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Governour Trumbull to General Washington



Lebanon July 13, 1775.

SIR: Suffer me to join in congratulating you on your appointment to be General and Commander-in-Chief of the


Troops raised, or to be raised, for the defence of American liberty.

Men who have tasted of freedom, and who have felt their personal rights, are not easily taught to bear with encroachments on either or brought to submit to oppression. Virtue ought always to be made the object of government; justice is firm and permanent.

His Majesty' s Ministers have artfully induced the Parliament to join in their measures, to prosecute the dangerous and increasing differences between Great Britain and these Colonies with rigour and military force, whereby the latter are driven to an absolute necessity to defend their rights and properties by raising forces for their security.

The honourable Congress have proclaimed a Fast to be observed by the inhabitants of all the English Colonies on this Continent, to stand before the Lord in one day with publick humiliation, fasting, and prayer, to deplore our many sins, to offer up our joint supplications to God for forgiveness, and for his merciful interposition for us in this day of unnatural darkness and distress.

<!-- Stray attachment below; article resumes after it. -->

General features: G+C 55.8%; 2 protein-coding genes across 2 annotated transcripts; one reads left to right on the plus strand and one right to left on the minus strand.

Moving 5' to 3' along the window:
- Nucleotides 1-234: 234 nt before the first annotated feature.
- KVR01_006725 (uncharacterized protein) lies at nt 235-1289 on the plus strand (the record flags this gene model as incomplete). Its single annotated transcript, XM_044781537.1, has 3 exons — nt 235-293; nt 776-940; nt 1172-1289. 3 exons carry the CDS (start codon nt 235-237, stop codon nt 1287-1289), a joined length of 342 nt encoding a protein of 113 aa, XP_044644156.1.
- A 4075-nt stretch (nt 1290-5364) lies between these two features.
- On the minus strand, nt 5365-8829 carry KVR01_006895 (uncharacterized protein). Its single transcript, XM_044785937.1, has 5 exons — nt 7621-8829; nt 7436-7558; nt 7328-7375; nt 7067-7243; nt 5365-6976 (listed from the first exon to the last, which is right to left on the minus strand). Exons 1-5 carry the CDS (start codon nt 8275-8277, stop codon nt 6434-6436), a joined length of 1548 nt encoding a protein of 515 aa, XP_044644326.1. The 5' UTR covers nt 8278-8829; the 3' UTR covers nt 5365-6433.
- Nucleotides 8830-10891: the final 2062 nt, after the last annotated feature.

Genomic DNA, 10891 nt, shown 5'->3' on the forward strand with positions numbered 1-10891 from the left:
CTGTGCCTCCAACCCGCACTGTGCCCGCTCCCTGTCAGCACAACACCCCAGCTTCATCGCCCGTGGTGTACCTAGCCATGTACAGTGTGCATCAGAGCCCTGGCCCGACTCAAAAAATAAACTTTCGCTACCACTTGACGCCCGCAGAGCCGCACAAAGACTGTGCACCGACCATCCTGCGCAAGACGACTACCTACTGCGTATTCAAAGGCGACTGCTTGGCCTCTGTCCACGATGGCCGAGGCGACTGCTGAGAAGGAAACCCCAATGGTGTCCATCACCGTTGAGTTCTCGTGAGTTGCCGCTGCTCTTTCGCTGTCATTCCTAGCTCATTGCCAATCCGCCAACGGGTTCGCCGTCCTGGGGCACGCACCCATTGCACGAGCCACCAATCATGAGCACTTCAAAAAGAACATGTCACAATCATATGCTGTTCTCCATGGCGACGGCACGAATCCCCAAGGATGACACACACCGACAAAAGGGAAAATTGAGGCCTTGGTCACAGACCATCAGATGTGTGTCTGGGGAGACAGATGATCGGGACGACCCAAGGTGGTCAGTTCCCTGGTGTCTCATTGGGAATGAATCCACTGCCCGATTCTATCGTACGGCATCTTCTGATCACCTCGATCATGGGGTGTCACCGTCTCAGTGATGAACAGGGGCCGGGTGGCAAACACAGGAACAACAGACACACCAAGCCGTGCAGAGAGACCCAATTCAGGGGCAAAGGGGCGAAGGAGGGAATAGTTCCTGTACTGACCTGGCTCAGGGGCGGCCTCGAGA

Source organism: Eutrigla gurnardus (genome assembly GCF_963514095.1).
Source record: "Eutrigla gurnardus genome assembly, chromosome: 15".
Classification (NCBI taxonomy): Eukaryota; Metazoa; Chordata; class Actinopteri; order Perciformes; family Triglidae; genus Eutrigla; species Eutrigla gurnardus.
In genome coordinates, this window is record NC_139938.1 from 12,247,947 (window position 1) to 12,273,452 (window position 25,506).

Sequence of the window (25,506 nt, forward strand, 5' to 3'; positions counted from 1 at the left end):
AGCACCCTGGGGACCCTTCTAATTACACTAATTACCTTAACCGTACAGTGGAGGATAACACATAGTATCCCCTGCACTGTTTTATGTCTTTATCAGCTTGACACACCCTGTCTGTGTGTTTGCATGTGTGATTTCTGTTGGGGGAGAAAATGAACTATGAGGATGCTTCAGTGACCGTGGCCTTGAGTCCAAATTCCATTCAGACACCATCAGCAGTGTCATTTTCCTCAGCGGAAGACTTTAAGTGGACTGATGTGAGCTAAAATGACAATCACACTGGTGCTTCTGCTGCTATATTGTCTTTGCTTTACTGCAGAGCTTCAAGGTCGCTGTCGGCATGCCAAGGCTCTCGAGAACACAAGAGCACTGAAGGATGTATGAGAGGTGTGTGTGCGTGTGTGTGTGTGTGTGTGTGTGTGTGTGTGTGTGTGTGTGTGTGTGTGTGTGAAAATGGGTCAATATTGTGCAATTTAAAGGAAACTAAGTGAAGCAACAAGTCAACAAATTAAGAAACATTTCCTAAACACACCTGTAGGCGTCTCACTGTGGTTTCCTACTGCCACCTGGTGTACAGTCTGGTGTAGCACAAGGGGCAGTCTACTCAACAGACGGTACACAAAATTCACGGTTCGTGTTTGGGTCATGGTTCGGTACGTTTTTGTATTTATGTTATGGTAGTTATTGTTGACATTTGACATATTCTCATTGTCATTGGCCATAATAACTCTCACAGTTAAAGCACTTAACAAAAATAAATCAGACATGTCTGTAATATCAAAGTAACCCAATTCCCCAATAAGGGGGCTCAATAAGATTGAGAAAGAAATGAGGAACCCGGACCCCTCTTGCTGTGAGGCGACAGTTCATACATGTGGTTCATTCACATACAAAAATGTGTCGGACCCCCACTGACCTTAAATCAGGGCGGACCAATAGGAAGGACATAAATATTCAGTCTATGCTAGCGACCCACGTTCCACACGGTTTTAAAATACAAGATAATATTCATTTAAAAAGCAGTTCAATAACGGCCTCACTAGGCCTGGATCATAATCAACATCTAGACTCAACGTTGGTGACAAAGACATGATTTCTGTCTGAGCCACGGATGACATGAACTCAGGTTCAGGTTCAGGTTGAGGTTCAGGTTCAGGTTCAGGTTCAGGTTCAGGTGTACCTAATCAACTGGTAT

They have with one united voice appointed you to the high station you possess. The Supreme Director of all events hath caused a wonderful union of hearts and counsels to subsist amongst us. Now, therefore, be strong and very courageous. May the God of the Armies of Israel shower down the blessing of his divine providence on you; give you wisdom and fortitude; cover your head in the day of battle and danger; add success; convince our enemies of their mistaken measures; and that all their attempts to deprive these Colonies of their inestimable constitutional rights and liberties are injurious and vain.

I am, with great esteem and regard, Sir, your most obedient bumble servant,


His Excellency George Washington, Esquire.